Latin America accounts for the second largest number of forced laborers in the world after Asia. Those most at risk are migrant workers in sweatshops, agriculture and domestic service. The main form of forced labor is through debt bondage.
Forced labor in Latin America is closely linked to patterns of inequality and discrimination especially against indigenous peoples.
In the United States and Canada the increased focus on human trafficking have brought to light more and more cases of forced labor among foreign workers, particularly in debt bondage in agriculture and domestic service.
Forced labor and human trafficking are closely intertwined with migration in the Middle East, particularly in the Gulf States where there is a high proportion of migrant workers mainly from Asia. Labor recruitment companies operating in source countries alter contract terms and charge high recruitment fees, which the worker must ultimately repay. Employers retain control of work visas and illegally buy, sell and trade them. These costs are also passed on to the workers creating a situation of debt bondage.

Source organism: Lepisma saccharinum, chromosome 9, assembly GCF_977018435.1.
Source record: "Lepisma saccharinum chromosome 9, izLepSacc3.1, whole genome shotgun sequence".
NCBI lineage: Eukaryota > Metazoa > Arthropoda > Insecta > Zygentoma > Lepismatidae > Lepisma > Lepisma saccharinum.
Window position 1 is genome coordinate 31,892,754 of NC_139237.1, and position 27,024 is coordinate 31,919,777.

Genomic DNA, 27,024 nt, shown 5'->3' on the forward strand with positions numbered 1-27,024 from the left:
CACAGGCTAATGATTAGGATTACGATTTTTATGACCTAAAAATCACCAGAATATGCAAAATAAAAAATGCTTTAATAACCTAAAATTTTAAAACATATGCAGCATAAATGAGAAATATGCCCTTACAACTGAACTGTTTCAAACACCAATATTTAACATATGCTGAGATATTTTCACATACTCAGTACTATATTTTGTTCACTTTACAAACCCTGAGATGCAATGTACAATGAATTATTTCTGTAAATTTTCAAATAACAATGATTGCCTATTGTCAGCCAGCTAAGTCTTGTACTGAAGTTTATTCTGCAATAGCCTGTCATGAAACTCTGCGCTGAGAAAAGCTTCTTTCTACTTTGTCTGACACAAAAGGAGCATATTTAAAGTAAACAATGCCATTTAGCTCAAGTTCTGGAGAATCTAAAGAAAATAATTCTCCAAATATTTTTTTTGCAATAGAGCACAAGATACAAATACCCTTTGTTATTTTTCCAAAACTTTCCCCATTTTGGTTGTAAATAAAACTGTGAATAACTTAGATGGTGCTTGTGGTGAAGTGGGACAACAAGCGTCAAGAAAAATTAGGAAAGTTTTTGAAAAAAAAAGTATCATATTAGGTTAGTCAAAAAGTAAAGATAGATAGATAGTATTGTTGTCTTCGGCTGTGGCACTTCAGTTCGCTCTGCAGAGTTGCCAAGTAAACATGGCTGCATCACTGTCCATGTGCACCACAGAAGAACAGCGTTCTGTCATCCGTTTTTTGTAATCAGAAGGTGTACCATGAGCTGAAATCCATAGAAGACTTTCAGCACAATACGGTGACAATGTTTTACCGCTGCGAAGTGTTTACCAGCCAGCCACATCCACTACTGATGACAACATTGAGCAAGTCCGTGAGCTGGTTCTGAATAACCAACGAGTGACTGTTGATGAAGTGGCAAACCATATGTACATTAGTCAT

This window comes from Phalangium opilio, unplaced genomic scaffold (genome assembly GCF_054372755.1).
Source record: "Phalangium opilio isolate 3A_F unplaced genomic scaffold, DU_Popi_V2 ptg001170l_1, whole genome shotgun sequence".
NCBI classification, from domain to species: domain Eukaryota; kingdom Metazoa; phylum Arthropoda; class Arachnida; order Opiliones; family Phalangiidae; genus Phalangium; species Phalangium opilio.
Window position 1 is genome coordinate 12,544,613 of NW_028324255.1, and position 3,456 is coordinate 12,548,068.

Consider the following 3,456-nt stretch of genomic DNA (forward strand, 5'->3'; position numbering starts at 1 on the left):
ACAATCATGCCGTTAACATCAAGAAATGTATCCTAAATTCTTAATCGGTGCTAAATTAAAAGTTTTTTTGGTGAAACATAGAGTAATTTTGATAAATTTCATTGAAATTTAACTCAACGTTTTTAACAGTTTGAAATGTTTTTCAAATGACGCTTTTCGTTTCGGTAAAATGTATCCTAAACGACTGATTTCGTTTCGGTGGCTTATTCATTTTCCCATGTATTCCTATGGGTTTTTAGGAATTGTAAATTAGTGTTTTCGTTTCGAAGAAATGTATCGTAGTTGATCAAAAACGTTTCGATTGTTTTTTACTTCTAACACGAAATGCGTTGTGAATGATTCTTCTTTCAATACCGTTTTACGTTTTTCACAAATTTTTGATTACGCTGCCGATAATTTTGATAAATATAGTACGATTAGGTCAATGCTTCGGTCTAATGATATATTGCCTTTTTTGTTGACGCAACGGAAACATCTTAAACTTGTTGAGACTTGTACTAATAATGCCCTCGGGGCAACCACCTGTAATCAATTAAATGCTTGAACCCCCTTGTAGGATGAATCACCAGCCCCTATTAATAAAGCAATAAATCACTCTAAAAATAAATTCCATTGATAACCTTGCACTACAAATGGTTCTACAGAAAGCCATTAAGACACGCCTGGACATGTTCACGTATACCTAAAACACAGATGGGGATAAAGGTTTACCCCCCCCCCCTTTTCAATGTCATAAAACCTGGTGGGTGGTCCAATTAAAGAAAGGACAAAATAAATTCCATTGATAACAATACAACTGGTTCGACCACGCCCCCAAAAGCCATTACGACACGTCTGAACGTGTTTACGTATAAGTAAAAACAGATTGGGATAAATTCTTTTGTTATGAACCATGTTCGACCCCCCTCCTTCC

The United Nations General Assembly is considering the request of some member states for a Global Plan of Action on trafficking and forced labor. The Secretary-General urged all States, whether they support this proposal or not, to move beyond fine rhetoric and moral outrage to deeds particularly by mainstreaming the fight against human trafficking into broader programs, from poverty reduction to reducing gender discrimination.
Has your country ratified the UN anti-trafficking protocol? Find out here: http://www.unodc.org/unodc/en/treaties/CTOC/countrylist-traffickingprotocol.html
Resources on human trafficking from the International Organization for Migration
UN.Gift – Global Initiative to Fight Human Trafficking – http://www.ungift.org/